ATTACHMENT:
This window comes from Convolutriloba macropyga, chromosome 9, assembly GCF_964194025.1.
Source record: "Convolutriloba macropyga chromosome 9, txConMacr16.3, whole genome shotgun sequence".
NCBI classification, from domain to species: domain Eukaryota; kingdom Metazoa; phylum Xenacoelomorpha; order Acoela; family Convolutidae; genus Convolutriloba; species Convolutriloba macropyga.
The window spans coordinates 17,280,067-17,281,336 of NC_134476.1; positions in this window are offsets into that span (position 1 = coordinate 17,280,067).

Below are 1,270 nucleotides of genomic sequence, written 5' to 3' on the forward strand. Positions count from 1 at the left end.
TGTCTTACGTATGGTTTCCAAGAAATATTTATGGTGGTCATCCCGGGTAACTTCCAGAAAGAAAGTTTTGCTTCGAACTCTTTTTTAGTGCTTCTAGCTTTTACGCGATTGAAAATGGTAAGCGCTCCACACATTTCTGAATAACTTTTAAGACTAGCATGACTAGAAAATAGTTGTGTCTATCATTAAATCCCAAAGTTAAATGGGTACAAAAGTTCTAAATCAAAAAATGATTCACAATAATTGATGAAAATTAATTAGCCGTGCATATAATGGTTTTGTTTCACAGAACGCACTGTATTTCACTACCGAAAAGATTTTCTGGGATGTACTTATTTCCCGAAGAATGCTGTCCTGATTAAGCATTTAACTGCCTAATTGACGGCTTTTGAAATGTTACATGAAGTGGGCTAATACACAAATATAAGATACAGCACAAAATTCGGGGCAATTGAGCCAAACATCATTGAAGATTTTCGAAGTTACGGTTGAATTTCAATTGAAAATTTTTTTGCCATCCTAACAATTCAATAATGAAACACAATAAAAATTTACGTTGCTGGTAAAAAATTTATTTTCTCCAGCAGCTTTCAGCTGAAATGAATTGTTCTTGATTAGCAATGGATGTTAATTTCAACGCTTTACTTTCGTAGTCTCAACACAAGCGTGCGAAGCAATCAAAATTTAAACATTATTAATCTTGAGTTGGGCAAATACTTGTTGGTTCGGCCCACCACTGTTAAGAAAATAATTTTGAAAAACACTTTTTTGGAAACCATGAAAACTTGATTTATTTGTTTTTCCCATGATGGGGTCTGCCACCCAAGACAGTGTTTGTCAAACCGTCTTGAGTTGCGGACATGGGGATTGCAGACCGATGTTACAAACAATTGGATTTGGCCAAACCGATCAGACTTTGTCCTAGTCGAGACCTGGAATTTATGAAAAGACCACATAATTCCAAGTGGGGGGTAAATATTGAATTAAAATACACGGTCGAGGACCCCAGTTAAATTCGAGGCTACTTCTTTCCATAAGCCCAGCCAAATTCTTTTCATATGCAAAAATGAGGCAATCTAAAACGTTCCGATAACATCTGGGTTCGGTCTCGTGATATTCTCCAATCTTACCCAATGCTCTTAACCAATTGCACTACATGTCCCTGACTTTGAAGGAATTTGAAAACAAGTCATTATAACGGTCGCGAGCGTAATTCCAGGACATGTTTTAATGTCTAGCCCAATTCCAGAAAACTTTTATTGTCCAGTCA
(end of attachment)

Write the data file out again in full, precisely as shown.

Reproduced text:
This window comes from Convolutriloba macropyga, chromosome 9, assembly GCF_964194025.1.
Source record: "Convolutriloba macropyga chromosome 9, txConMacr16.3, whole genome shotgun sequence".
NCBI classification, from domain to species: domain Eukaryota; kingdom Metazoa; phylum Xenacoelomorpha; order Acoela; family Convolutidae; genus Convolutriloba; species Convolutriloba macropyga.
The window spans coordinates 17,280,067-17,281,336 of NC_134476.1; positions in this window are offsets into that span (position 1 = coordinate 17,280,067).

Below are 1,270 nucleotides of genomic sequence, written 5' to 3' on the forward strand. Positions count from 1 at the left end.
TGTCTTACGTATGGTTTCCAAGAAATATTTATGGTGGTCATCCCGGGTAACTTCCAGAAAGAAAGTTTTGCTTCGAACTCTTTTTTAGTGCTTCTAGCTTTTACGCGATTGAAAATGGTAAGCGCTCCACACATTTCTGAATAACTTTTAAGACTAGCATGACTAGAAAATAGTTGTGTCTATCATTAAATCCCAAAGTTAAATGGGTACAAAAGTTCTAAATCAAAAAATGATTCACAATAATTGATGAAAATTAATTAGCCGTGCATATAATGGTTTTGTTTCACAGAACGCACTGTATTTCACTACCGAAAAGATTTTCTGGGATGTACTTATTTCCCGAAGAATGCTGTCCTGATTAAGCATTTAACTGCCTAATTGACGGCTTTTGAAATGTTACATGAAGTGGGCTAATACACAAATATAAGATACAGCACAAAATTCGGGGCAATTGAGCCAAACATCATTGAAGATTTTCGAAGTTACGGTTGAATTTCAATTGAAAATTTTTTTGCCATCCTAACAATTCAATAATGAAACACAATAAAAATTTACGTTGCTGGTAAAAAATTTATTTTCTCCAGCAGCTTTCAGCTGAAATGAATTGTTCTTGATTAGCAATGGATGTTAATTTCAACGCTTTACTTTCGTAGTCTCAACACAAGCGTGCGAAGCAATCAAAATTTAAACATTATTAATCTTGAGTTGGGCAAATACTTGTTGGTTCGGCCCACCACTGTTAAGAAAATAATTTTGAAAAACACTTTTTTGGAAACCATGAAAACTTGATTTATTTGTTTTTCCCATGATGGGGTCTGCCACCCAAGACAGTGTTTGTCAAACCGTCTTGAGTTGCGGACATGGGGATTGCAGACCGATGTTACAAACAATTGGATTTGGCCAAACCGATCAGACTTTGTCCTAGTCGAGACCTGGAATTTATGAAAAGACCACATAATTCCAAGTGGGGGGTAAATATTGAATTAAAATACACGGTCGAGGACCCCAGTTAAATTCGAGGCTACTTCTTTCCATAAGCCCAGCCAAATTCTTTTCATATGCAAAAATGAGGCAATCTAAAACGTTCCGATAACATCTGGGTTCGGTCTCGTGATATTCTCCAATCTTACCCAATGCTCTTAACCAATTGCACTACATGTCCCTGACTTTGAAGGAATTTGAAAACAAGTCATTATAACGGTCGCGAGCGTAATTCCAGGACATGTTTTAATGTCTAGCCCAATTCCAGAAAACTTTTATTGTCCAGTCA